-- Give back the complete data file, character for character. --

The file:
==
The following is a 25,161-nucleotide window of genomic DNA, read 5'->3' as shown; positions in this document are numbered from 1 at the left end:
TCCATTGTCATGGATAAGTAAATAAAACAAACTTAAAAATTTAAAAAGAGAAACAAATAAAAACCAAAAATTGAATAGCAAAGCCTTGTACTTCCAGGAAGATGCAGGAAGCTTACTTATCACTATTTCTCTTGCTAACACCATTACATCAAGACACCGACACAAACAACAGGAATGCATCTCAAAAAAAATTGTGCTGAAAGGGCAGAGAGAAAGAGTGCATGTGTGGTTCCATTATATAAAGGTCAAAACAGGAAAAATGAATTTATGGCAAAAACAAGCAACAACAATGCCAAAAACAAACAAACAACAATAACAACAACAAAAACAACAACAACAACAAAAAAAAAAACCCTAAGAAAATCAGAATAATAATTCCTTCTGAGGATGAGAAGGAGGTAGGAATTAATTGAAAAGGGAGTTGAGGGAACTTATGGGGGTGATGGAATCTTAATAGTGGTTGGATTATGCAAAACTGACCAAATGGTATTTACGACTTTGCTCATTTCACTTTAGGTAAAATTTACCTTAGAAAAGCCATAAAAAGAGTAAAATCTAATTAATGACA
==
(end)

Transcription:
The following is a 25,161-nucleotide window of genomic DNA, read 5'->3' as shown; positions in this document are numbered from 1 at the left end:
TCCATTGTCATGGATAAGTAAATAAAACAAACTTAAAAATTTAAAAAGAGAAACAAATAAAAACCAAAAATTGAATAGCAAAGCCTTGTACTTCCAGGAAGATGCAGGAAGCTTACTTATCACTATTTCTCTTGCTAACACCATTACATCAAGACACCGACACAAACAACAGGAATGCATCTCAAAAAAAATTGTGCTGAAAGGGCAGAGAGAAAGAGTGCATGTGTGGTTCCATTATATAAAGGTCAAAACAGGAAAAATGAATTTATGGCAAAAACAAGCAACAACAATGCCAAAAACAAACAAACAACAATAACAACAACAAAAACAACAACAACAACAAAAAAAAAAACCCTAAGAAAATCAGAATAATAATTCCTTCTGAGGATGAGAAGGAGGTAGGAATTAATTGAAAAGGGAGTTGAGGGAACTTATGGGGGTGATGGAATCTTAATAGTGGTTGGATTATGCAAAACTGACCAAATGGTATTTACGACTTTGCTCATTTCACTTTAGGTAAAATTTACCTTAGAAAAGCCATAAAAAGAGTAAAATCTAATTAATGACA